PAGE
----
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'Dozens of Labour MPs could quit party' if Rebecca Long-Bailey wins leadership race

3 min read

Dozens of Labour MPs could quit the party if Rebecca Long-Bailey wins the leadership race, it is being reported.

As many as up to 50 parliamentarians could sit as independents or leave Westminster altogether rather than serve under the shadow business secretary, also dubbed the “continuity Corbyn” candidate.

An MP speaking anonymously to HuffPost estimated between 30 to 50 colleagues would stage a walkout and that she would “definitely go”.

Another said 35 would leave the party, adding:  “The Labour Party would be sticking two fingers up to the public to stay on the same course as set by Corbynism. MPs won’t go through that again and the public won’t stand for it.”

Backbencher Neil Coyle believed around a dozen MPs would sever their ties as he condemned continuity Corbyn as the “death knell for Labour”  

“Division, factionalism and introspection will continue. Favouritism and bullying will continue. Anti-Semitism will continue. Failure in elections will continue,” he said. 

“More MPs and others will leave. The frontbench will continue to fail to reflect members. It’s a recipe for disaster.” 

Ms Long-Bailey has previously been endorsed by key figures within the party such as Shadow Chancellor John McDonnell and party chairman Ian Lavery as best for the top job.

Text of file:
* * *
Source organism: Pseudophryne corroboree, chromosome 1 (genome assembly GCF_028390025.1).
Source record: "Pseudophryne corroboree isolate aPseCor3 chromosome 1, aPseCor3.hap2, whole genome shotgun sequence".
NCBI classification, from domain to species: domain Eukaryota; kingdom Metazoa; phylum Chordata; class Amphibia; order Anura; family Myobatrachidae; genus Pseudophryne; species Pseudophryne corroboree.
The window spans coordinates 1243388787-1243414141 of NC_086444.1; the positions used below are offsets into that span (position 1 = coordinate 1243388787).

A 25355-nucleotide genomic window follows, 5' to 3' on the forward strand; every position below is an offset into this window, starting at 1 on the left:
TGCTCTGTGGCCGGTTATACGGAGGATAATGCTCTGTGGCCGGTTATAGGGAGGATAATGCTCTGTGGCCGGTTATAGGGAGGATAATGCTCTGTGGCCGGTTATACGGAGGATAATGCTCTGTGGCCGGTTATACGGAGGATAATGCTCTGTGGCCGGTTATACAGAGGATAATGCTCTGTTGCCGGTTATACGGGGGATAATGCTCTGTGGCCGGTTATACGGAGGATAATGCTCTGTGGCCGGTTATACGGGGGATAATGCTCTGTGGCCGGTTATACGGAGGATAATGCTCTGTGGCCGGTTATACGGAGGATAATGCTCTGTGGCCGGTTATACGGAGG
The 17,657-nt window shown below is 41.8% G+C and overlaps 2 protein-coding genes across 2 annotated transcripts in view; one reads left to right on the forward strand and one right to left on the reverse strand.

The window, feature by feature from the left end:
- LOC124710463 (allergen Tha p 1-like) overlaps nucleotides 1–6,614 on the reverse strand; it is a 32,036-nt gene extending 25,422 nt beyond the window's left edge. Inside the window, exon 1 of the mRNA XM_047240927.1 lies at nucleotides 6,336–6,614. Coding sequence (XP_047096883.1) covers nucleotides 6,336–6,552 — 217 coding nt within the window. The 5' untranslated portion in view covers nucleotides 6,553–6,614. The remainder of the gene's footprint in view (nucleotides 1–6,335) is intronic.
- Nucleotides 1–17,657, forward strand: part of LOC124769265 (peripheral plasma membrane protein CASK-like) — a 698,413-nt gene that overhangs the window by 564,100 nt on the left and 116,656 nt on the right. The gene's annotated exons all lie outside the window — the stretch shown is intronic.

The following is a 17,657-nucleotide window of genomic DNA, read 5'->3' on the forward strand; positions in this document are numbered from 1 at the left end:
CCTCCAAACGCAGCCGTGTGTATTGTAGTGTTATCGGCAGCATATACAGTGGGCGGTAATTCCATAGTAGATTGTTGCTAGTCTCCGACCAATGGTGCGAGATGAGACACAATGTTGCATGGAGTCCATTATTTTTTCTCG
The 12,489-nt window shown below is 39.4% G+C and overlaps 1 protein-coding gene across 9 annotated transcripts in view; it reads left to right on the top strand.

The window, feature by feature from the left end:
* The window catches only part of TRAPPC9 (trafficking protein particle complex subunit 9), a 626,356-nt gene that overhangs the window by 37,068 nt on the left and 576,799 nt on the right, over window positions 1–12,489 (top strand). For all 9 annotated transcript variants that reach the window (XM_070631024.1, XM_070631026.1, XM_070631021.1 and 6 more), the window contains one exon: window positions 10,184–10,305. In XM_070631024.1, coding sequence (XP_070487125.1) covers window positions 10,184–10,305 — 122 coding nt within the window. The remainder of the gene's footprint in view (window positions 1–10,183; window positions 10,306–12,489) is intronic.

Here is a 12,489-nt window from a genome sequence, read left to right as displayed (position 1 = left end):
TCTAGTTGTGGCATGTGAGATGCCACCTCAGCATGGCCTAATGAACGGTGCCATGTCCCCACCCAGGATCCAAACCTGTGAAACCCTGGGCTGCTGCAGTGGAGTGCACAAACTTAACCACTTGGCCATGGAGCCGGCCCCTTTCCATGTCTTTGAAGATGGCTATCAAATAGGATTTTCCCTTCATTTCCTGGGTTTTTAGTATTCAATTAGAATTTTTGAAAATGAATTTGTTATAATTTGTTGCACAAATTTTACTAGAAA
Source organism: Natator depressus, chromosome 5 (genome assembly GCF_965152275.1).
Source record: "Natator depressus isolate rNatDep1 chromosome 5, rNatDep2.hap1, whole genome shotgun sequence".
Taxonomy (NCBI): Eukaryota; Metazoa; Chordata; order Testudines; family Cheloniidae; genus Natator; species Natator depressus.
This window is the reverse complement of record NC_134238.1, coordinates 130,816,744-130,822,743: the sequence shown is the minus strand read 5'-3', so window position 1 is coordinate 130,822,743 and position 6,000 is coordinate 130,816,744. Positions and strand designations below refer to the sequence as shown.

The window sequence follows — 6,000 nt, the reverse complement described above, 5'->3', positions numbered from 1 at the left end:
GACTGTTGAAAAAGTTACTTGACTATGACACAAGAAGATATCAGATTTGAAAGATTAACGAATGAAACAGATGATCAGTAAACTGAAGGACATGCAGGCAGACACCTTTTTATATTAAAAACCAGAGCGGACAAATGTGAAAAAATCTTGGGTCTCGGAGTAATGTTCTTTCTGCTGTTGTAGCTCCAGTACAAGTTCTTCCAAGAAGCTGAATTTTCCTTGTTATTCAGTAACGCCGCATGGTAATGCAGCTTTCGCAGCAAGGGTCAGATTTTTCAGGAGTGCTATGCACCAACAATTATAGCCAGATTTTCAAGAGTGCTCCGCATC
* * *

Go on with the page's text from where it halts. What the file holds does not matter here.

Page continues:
During her campaign for the Labour crown the Salford and Eccles MP rated Jeremy Corbyn a “ten out of ten” in his leadership despite the devastating election defeat in December and ongoing criticism of handling anti-semitism within the party.

Moderate members of the Labour movement are also said to have been put off by Ms Long-Bailey’s call for MPs to fight to stay on as party candidates for each upcoming general election. 

Meanwhile MP Wes Streeting said he was sceptical of a Labour split, adding: “People should be campaigning to win, not preparing to fail.” 

And a source close to Ms Long-Bailey said: “Rebecca has committed to appointing a shadow cabinet that draws on the experience of all parts of the Labour Party, and she is committed to all Labour MPs unifying behind a message that can repay the hard work of party activists and win the next general election.” 

The comments come as the candidate battling against Keir Starmer and Lisa Nandy in the final round of the contest told a London hustings she could not “accept dissent” in the party.

According to the Sun, she told an audience in Lewisham: “We know the damage it causes on our chances to succeed, so we need to have everybody pulling together.

“I’d like that to happen nicely and for everybody to want to do that.

“I think if people aren’t able to move on, that’s when obviously I’ll have to become a bit more ruthless.”

The fourth candidate in the race, Emily Thornberry, still needs to secure more trade union or constituency Labour party (CLP) support before being able to join the final three rivals on the ballot paper. 

And in a surprise result, Jeremy Corbyn’s local party in Islington North nominated Shadow Brexit Secretary Mr Starmer to become the next party leader.

The move comes as a blow to Ms Long-Bailey who is considered the closest candidate to the party leadership.

The next Labour leader and deputy leader will be announced at a special conference on 4 April. 


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